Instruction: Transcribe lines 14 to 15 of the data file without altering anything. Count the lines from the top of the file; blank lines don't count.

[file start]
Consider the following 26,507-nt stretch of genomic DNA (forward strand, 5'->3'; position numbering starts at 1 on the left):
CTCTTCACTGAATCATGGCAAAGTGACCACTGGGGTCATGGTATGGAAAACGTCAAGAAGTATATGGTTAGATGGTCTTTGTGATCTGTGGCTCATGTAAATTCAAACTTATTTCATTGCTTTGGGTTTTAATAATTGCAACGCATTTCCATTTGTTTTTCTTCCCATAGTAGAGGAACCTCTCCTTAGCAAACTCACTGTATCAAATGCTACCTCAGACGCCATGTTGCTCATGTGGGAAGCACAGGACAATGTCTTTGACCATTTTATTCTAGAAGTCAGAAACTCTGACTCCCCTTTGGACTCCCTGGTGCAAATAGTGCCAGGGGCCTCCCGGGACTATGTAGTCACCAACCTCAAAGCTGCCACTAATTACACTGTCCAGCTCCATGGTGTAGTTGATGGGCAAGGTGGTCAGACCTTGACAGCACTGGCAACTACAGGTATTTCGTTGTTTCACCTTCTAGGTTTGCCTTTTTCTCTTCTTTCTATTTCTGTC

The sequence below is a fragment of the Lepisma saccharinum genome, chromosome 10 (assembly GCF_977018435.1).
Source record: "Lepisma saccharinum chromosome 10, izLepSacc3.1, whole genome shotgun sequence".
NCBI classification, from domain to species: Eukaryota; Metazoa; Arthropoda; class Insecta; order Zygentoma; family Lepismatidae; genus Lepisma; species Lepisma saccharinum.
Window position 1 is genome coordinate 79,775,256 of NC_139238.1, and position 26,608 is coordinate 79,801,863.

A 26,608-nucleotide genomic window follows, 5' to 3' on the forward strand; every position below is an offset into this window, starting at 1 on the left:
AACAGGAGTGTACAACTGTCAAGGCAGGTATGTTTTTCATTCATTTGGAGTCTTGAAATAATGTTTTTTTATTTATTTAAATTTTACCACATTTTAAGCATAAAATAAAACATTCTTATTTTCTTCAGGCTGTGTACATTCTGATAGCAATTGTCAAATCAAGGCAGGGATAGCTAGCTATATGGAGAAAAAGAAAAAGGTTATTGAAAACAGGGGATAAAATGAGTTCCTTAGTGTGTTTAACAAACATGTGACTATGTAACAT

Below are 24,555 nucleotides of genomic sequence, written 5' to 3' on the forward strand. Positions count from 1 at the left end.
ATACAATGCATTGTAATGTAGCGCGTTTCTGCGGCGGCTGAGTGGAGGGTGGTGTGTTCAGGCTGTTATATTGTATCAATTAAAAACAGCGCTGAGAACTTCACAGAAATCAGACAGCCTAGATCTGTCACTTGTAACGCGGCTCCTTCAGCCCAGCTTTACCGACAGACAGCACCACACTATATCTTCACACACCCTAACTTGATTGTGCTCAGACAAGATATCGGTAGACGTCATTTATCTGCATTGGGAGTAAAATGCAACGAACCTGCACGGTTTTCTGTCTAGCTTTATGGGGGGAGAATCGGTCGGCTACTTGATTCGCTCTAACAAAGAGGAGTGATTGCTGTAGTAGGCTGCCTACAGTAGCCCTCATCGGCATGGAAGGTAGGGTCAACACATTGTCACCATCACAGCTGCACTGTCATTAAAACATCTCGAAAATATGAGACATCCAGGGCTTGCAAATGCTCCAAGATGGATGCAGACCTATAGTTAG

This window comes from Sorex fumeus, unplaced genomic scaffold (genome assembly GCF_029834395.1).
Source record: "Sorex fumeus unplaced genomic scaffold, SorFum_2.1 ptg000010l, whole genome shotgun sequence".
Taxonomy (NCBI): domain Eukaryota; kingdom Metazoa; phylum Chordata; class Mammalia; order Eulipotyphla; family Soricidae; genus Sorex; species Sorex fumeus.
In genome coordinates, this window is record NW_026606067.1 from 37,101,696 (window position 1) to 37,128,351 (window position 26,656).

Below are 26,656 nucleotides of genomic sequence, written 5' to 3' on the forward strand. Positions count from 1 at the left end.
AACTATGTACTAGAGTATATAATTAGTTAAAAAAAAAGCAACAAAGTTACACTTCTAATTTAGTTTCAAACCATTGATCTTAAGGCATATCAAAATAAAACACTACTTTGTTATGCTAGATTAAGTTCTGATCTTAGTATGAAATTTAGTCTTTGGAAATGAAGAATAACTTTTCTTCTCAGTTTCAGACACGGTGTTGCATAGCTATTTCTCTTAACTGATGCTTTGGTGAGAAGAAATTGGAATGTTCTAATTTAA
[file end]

In genome coordinates, this window is record NW_026606067.1 from 37,101,696 (window position 1) to 37,128,351 (window position 26,656).

Below are 26,656 nucleotides of genomic sequence, written 5' to 3' on the forward strand. Positions count from 1 at the left end.